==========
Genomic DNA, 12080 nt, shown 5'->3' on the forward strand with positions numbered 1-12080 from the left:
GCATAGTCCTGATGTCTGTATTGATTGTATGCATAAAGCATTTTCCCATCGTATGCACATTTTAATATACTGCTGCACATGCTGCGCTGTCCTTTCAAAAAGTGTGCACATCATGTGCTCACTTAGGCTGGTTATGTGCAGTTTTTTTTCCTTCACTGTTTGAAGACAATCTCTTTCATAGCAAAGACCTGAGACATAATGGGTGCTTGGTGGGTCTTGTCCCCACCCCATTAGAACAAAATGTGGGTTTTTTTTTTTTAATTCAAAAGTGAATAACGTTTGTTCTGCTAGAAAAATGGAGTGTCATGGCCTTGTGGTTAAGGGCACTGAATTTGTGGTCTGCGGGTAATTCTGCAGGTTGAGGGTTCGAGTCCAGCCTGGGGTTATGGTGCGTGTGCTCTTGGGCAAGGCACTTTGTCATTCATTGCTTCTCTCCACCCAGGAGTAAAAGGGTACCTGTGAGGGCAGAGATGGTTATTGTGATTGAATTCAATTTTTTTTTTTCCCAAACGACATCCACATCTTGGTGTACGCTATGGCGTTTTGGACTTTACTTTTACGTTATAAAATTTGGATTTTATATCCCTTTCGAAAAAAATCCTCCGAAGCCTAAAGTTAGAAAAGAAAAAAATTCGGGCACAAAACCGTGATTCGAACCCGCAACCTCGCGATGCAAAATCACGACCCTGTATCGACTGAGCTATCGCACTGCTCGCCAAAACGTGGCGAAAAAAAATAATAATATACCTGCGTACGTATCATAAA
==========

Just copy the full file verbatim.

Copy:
Genomic DNA, 12080 nt, shown 5'->3' on the forward strand with positions numbered 1-12080 from the left:
GCATAGTCCTGATGTCTGTATTGATTGTATGCATAAAGCATTTTCCCATCGTATGCACATTTTAATATACTGCTGCACATGCTGCGCTGTCCTTTCAAAAAGTGTGCACATCATGTGCTCACTTAGGCTGGTTATGTGCAGTTTTTTTTCCTTCACTGTTTGAAGACAATCTCTTTCATAGCAAAGACCTGAGACATAATGGGTGCTTGGTGGGTCTTGTCCCCACCCCATTAGAACAAAATGTGGGTTTTTTTTTTTTAATTCAAAAGTGAATAACGTTTGTTCTGCTAGAAAAATGGAGTGTCATGGCCTTGTGGTTAAGGGCACTGAATTTGTGGTCTGCGGGTAATTCTGCAGGTTGAGGGTTCGAGTCCAGCCTGGGGTTATGGTGCGTGTGCTCTTGGGCAAGGCACTTTGTCATTCATTGCTTCTCTCCACCCAGGAGTAAAAGGGTACCTGTGAGGGCAGAGATGGTTATTGTGATTGAATTCAATTTTTTTTTTTCCCAAACGACATCCACATCTTGGTGTACGCTATGGCGTTTTGGACTTTACTTTTACGTTATAAAATTTGGATTTTATATCCCTTTCGAAAAAAATCCTCCGAAGCCTAAAGTTAGAAAAGAAAAAAATTCGGGCACAAAACCGTGATTCGAACCCGCAACCTCGCGATGCAAAATCACGACCCTGTATCGACTGAGCTATCGCACTGCTCGCCAAAACGTGGCGAAAAAAAATAATAATATACCTGCGTACGTATCATAAA